A peak behind the QbD screens: what does a Regulatory Affairs expert do?
In regulated industries such as the pharma industry, ATMPs, medical devices, biotechnology and cosmetics, the role of Regulatory Affairs expert (RA) is indispensable. Whether it’s marketing a new product or introducing an existing product in new markets: an RA expert makes sure the products in question comply with all applicable laws, regulations and guidelines. Isabel Helena de Brito Manique is an expert in these matters. For 26 years she has been working as a pharmaceutical consultant and RA expert, the last three of which for Quality by Design. “In my role as an RA expert I can truly make a difference.”
Young and dynamic atmosphere
Some six or seven years ago Isabel was introduced to QbD during a job interview. Even though no position was available at the time the interview did make an impression. “The young and dynamic atmosphere appealed to me, as did the link with the world of science. I like the mentality at QbD, it’s a highly instructive environment with enough opportunities for personal development.” A few years later it was time for the next step in her career and Isabel eventually did end up with QbD. As senior project manager her first project under the QbD flag involved value stream management and the regulatory affairs concerning the market authorisation of several pharmaceutical products.
Validation protocols and risk analyses
Meanwhile Isabel works for several clients. “I work for several clients at the same time, both on short-term and long-term projects. My activities are very varied. I spend a lot of time writing technical documentation, for instance documentation to be filed with the American Food and Drug Administration for the marketing of new drugs. In doing so I have to take account of the applicable laws and regulations such as the Medical Devices Regulation (MDR). This legislation was supposed to replace the existing Medical Devices Directive (MDD) in May of 2020 but this has been postponed by one year. In connection to COVID-19 I am currently reviewing the regulatory affairs regarding face masks. This entails the preparation of validation protocols and determining which Good Manufacturing Practices (GMPs) must be applied. I also often work with risk analyses e.g. in case of ISO 14000 standards or HACCP certification. And finally, I also make quick scans and small audits, I am present when they are implemented and I am in frequent contact with notified bodies. These are official bodies appointed by an EU country to assess the conformity of products before they go to market.”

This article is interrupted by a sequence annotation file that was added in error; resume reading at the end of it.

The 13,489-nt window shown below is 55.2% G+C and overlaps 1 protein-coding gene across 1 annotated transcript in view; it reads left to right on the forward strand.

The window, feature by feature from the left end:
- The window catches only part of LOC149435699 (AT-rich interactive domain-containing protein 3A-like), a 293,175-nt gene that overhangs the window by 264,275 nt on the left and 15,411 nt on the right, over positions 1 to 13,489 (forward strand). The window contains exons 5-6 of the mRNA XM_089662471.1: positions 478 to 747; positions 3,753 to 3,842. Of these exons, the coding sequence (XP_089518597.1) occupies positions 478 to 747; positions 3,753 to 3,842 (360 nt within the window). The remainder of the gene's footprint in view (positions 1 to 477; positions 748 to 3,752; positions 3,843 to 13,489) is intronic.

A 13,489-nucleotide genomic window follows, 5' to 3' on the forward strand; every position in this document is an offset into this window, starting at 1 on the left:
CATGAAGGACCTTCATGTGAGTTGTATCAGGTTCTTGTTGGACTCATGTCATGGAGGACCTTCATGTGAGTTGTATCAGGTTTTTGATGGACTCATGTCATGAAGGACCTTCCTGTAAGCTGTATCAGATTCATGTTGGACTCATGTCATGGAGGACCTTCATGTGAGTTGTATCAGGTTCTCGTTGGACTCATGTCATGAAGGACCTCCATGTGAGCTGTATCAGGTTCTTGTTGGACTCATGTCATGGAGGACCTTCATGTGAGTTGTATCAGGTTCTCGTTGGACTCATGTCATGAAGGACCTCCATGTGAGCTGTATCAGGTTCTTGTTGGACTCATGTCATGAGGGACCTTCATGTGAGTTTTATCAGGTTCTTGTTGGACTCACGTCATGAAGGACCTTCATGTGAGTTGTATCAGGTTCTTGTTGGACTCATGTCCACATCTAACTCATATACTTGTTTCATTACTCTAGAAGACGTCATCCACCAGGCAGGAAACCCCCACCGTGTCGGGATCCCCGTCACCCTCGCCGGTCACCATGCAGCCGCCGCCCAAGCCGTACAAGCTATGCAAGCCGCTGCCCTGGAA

A well-structured job
Planning is crucial for an RA expert because many activities have tight timelines. What does an average working week look like for Isabel? “For every project I draw up a planning and a road map. What ISO guidelines must I go through? What guidelines do I have to set up? For what countries or regions do I have to map out existing legislation? Some countries are more accessible than others when it comes to marketing new products. And sometimes there are major changes, for instance as a consequence of Brexit. Every Monday morning I sit down with my coach and based on this meeting I adjust my planning. Right now I’m making an assessment for the validation of a software tool and then I’ll get to work writing a clinical validation protocol for a cleanroom. If urgent matters arise I handle them with priority but all in all it’s a well-structured job.”
Making an impact
It’s clear that Isabel loves her job. “I really love my job. Although I have to read and write a lot, which means I often work alone, I have a lot of contact with my QbD colleagues for different projects and with other departments at my clients, such as the legal department. For me, the best part of my job is the impact I have. As an RA expert I have a say in whether or not a product is released for market and in what form. If I assign a certain risk classification to a product then it will go to market with a certain label. And if I don’t do my job properly a product may be recalled following an audit. A huge responsibility, in other words.”